The petition filed by Shri Amarnath Barfani Langar Organisation raised some key points that needed much deliberation. The issue of public health is the most important and at the core of the petition. Even if the country is moving into a phase of unlocking and situation might seem under control. The country cannot afford a sudden spike in COVID-19 cases. Looking at the sheer amount of devotees that participate yatras annually, the probability of the spread of the virus is higher than normal. The petition suggested some reasonable restrictions on the right to religion and other fundamental rights that the Governments and Courts need to ponder upon.
While the suggestion of Live Darshan seemed a logical answer to the question, how did the Government and Board plan to curb the spread of the virus? The Board has decided to take positive steps to treat any possible health issues by establishing medical camps and employing doctors wherever possible. Though the Board has also issued a compulsory health certificate that devotees have to fill, the certificate is not specific to identifying COVID-19 victims, but general health issues. The authorities familiar with the issue have ensured that yatris would be tested for COVID-19 and only negative cases will be allowed to undertake the yatra. But as of 16th July 2020, the Board has only issued general health guidelines and advisories on their official webpage.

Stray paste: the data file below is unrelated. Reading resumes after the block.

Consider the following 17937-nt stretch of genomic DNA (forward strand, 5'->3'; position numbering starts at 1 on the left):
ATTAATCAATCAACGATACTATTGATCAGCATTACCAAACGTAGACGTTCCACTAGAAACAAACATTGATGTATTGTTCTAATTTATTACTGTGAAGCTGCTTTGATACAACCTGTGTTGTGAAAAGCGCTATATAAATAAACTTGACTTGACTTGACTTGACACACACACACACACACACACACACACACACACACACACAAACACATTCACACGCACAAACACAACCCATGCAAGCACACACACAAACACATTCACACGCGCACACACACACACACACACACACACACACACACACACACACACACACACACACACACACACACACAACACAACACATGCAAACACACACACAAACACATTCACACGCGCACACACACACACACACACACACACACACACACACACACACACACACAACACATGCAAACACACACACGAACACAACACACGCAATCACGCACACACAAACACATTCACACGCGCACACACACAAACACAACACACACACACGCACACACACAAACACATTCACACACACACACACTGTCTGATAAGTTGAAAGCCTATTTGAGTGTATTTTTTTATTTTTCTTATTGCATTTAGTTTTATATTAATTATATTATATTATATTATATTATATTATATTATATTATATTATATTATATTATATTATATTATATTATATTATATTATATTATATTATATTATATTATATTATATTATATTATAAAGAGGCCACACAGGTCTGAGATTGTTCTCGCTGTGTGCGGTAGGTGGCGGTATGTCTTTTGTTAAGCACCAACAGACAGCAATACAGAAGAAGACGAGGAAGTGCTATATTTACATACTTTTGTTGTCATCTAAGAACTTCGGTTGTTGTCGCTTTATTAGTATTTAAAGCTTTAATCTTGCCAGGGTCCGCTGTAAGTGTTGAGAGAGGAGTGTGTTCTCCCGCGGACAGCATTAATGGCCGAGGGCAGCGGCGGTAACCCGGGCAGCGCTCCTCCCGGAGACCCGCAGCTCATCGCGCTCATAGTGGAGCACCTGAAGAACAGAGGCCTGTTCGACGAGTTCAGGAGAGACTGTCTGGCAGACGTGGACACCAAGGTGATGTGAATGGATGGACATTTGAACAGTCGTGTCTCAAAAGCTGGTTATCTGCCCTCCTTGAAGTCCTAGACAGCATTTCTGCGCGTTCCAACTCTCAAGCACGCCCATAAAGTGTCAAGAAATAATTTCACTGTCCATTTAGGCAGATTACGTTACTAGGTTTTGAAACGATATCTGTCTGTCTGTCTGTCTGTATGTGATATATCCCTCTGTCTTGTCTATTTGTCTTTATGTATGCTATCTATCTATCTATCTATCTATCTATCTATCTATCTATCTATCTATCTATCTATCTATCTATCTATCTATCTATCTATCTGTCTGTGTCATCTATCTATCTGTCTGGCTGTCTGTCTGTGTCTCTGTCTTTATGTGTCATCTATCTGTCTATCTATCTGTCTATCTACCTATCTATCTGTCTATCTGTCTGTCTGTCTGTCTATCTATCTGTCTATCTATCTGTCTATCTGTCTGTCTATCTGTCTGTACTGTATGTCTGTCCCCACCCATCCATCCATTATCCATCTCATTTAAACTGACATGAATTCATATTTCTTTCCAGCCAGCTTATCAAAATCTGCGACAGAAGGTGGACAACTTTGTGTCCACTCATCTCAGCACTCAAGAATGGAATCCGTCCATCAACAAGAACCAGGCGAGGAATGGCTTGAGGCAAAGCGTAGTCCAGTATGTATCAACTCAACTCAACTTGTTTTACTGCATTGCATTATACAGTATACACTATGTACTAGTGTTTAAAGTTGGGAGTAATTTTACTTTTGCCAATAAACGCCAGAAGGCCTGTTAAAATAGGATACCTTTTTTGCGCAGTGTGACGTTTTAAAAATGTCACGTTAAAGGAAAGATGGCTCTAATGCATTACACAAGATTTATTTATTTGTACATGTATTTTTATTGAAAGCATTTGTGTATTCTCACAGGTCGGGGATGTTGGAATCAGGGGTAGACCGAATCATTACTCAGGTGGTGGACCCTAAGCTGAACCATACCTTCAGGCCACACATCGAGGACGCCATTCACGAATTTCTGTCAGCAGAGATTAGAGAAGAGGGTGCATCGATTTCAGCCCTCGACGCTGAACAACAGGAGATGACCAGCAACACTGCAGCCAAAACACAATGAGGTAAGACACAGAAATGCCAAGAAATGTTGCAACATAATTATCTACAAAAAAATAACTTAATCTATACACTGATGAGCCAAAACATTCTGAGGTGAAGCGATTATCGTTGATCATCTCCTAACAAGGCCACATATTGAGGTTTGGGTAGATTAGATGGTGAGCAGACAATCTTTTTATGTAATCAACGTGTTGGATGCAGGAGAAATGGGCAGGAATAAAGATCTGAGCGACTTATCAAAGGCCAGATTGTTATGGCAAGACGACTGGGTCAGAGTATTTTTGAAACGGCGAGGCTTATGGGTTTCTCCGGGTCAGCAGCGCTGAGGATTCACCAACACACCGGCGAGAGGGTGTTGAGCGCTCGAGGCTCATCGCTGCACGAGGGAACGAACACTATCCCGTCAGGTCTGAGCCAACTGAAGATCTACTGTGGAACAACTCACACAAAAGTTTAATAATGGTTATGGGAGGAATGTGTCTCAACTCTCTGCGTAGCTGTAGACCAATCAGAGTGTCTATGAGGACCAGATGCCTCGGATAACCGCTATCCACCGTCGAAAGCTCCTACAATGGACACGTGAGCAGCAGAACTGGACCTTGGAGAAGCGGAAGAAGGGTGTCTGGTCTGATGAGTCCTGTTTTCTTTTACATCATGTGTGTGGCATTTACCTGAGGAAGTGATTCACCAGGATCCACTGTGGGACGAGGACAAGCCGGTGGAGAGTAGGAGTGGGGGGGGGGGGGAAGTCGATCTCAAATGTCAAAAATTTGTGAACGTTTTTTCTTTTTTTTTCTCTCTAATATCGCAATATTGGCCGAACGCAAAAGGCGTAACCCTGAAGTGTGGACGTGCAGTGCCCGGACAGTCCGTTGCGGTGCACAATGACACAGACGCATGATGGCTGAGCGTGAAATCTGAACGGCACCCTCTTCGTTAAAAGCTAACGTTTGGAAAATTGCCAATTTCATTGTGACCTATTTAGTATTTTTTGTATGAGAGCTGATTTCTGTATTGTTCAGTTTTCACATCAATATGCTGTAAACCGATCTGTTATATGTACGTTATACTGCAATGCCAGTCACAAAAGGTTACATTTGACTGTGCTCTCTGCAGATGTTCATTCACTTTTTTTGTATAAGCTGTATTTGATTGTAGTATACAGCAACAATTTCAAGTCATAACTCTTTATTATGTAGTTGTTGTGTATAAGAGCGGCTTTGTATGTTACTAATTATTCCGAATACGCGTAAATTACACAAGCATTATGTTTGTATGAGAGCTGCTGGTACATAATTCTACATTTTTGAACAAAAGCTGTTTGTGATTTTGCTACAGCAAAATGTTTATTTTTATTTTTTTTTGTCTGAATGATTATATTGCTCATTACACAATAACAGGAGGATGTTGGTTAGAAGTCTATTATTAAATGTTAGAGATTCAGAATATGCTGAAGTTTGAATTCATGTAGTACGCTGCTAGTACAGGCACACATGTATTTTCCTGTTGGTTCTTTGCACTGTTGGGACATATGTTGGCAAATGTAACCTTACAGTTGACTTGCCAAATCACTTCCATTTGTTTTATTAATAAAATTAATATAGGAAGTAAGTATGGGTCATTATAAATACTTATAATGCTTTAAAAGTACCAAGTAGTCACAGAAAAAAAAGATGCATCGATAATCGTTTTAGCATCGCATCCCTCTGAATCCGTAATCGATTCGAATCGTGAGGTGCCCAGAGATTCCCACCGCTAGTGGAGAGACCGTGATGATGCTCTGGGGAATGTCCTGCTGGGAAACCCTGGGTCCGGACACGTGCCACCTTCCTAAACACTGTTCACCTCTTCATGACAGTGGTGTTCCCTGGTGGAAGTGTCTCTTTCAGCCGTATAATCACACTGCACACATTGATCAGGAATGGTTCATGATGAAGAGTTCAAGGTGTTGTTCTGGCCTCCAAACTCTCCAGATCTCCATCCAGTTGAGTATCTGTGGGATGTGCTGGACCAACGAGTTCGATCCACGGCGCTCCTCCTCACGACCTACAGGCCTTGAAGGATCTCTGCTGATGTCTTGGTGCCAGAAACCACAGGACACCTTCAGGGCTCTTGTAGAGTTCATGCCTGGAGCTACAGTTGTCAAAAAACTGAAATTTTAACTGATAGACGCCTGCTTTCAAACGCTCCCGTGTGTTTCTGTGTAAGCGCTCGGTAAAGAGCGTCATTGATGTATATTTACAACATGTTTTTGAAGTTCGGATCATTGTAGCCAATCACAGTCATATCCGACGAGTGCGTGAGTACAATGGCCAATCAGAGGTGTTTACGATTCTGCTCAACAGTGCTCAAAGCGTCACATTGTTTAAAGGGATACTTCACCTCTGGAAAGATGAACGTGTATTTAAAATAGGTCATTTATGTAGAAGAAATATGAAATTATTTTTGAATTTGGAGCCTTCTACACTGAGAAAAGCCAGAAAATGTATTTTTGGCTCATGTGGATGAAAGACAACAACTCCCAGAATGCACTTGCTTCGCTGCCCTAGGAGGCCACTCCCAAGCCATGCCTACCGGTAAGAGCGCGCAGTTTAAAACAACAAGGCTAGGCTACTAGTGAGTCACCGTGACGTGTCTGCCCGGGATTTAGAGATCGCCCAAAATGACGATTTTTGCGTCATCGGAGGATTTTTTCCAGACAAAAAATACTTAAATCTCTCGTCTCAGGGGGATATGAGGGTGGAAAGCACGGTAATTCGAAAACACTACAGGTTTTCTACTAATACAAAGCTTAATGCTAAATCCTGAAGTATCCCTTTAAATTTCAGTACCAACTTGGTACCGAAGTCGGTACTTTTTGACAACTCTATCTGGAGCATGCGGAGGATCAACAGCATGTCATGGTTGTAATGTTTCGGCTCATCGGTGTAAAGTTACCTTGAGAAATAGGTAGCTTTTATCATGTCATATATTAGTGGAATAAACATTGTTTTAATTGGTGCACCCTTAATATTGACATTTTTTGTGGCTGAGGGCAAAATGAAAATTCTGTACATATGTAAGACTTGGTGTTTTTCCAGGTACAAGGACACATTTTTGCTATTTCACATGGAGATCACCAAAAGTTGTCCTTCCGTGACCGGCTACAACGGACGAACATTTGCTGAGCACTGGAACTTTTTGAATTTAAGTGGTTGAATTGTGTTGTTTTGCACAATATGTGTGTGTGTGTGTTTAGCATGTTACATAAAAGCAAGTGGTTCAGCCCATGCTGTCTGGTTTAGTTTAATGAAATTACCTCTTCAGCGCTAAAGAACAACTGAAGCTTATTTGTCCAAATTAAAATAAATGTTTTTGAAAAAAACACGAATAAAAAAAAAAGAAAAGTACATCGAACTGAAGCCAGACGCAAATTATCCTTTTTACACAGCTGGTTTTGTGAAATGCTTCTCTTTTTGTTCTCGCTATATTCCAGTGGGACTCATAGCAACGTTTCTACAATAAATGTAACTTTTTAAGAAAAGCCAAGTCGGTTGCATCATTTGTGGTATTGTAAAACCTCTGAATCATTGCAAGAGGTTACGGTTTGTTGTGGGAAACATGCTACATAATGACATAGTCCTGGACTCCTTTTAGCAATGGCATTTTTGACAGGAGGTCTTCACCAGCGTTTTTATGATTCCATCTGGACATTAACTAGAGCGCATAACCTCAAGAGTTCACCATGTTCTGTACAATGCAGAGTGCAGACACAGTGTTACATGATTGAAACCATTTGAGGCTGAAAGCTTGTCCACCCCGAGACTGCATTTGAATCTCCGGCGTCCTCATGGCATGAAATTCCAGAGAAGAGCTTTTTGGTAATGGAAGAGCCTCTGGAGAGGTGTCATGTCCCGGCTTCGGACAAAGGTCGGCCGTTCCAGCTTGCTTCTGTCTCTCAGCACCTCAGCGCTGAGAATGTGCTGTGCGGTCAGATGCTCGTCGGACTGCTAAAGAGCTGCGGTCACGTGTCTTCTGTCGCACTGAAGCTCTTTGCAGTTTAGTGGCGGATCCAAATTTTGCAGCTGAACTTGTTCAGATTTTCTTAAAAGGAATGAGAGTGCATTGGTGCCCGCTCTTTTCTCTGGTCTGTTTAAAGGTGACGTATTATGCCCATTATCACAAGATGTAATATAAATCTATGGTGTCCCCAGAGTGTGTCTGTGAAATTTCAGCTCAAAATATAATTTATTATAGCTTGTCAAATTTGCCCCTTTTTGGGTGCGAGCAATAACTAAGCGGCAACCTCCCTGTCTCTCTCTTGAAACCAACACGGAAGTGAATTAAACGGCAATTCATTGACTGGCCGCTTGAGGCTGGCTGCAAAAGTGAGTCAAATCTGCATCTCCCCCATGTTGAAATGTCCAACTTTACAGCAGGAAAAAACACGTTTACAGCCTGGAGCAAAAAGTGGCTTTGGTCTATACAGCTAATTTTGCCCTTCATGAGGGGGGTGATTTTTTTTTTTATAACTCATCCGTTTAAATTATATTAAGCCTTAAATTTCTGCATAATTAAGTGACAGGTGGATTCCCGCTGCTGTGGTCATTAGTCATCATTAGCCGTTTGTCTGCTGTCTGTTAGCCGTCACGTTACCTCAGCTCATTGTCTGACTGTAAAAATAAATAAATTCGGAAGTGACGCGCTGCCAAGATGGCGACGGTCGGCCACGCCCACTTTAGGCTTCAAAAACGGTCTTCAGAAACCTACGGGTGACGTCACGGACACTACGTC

In conclusion, the petition had suggested some points that the Government and Courts should take notice of. Live Darshan and limited participation in yatra seem like a viable alternative. All this is done to save the country from any possible increase in COVID-19 cases, and also, to preserve the sentiments and beliefs of the people. The Board should make a concrete plan, both on paper and in practice, to limit the spread of the virus. However, lack of facilities and amenities at such a high elevation is always a problem that the responsible Government must also devise a plan for, in order to ensure the safety of all individuals participating in this yatra. Basic rules of the lockdown like social distancing and wearing a mask in public spaces should be followed. The authorities have to be aware of the fact that the yatra is taking place during a worldwide pandemic, and one wrong step can be detrimental to the lives of many people.
Author: Tejas Kandalgaonkar from MNLU, Mumbai.
Editor: Astha Garg, Junior Editor, Lexlife India